By Richard H. Dick James
56 years ago, 14 January 1964, I was a PFC Demolition Specialist on Detachment A-6, Company A, 6th Special Forces Group (Airborne), at Fort Bragg NC. My A-team was one of four going through pre-deployment training for an assigned six-month mission to Ethiopia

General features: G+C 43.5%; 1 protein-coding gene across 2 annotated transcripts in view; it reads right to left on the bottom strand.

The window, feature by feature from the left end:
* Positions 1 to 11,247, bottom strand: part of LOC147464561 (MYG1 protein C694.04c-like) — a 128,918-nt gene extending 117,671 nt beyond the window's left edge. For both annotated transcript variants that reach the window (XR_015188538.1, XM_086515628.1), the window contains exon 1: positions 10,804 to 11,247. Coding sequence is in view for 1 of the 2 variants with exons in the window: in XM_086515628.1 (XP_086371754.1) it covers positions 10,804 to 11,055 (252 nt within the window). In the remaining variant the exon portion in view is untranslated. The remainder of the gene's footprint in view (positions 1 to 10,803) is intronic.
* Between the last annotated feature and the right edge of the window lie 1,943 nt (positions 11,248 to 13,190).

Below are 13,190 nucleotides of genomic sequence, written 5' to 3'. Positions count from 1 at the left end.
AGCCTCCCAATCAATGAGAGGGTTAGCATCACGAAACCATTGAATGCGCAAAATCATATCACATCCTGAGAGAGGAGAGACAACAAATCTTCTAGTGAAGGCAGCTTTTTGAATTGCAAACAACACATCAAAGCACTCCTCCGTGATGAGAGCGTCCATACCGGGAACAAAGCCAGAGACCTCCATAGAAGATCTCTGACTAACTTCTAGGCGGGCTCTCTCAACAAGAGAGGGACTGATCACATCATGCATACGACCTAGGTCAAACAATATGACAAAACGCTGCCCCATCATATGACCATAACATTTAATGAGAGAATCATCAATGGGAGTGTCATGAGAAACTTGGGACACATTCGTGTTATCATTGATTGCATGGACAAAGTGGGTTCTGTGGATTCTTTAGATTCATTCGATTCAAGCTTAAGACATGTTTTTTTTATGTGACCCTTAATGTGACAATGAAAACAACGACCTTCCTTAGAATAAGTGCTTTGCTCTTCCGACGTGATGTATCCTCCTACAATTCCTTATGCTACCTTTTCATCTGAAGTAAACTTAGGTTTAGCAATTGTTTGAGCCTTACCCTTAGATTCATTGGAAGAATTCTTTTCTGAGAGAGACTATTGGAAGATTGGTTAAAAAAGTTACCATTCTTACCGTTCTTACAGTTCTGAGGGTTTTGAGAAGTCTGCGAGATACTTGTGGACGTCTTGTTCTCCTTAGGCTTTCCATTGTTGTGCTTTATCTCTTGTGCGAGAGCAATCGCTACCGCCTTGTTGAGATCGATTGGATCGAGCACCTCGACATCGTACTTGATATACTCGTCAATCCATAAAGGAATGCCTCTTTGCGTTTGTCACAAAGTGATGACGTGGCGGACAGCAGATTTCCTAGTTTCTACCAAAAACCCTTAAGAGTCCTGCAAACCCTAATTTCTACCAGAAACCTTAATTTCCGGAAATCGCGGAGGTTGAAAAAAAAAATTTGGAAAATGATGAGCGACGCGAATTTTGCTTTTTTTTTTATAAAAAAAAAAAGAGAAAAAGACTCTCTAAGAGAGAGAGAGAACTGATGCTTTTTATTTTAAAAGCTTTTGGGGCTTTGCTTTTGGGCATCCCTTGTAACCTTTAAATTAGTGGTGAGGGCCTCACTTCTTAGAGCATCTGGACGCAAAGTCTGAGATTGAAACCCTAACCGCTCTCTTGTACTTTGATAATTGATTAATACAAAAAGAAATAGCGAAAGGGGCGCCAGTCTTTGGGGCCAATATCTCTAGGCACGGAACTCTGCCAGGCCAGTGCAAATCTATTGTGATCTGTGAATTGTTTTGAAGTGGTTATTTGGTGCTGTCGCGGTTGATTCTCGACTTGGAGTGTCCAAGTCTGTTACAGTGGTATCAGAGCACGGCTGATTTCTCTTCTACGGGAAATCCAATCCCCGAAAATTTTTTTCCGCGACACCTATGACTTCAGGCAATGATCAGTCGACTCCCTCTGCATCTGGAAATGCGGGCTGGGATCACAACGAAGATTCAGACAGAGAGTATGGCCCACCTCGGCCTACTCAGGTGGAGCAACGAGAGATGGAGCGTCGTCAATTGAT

.I received my Secret security clearance on 14 January. Shortly thereafter, during a break in pre-deployment training, I was told I’d be receiving some additional training. Being a demolition expert, I was selected to participate in atomic demolition training. It was classified secret, code named “Green Light.”Early atomic demolition munitions weighed hundreds of pounds, requiring large groups of personnel to transport and operate the weapons. They came into being because of the fear of the Soviet Union, and the desire to be capable of being a force to be reckoned with during a war with the powerful communist forces. Because of the need to have tactical nuclear weapons in such a scenario, work began in about 1954, on a more portable device.The development of the Davy Crocket atomic weapon, which could be transported on, and fired from, the back of a jeep, led to the production of a smaller atomic munition, which could be, if required, jumped (from a plane), carried and manned by one soldier.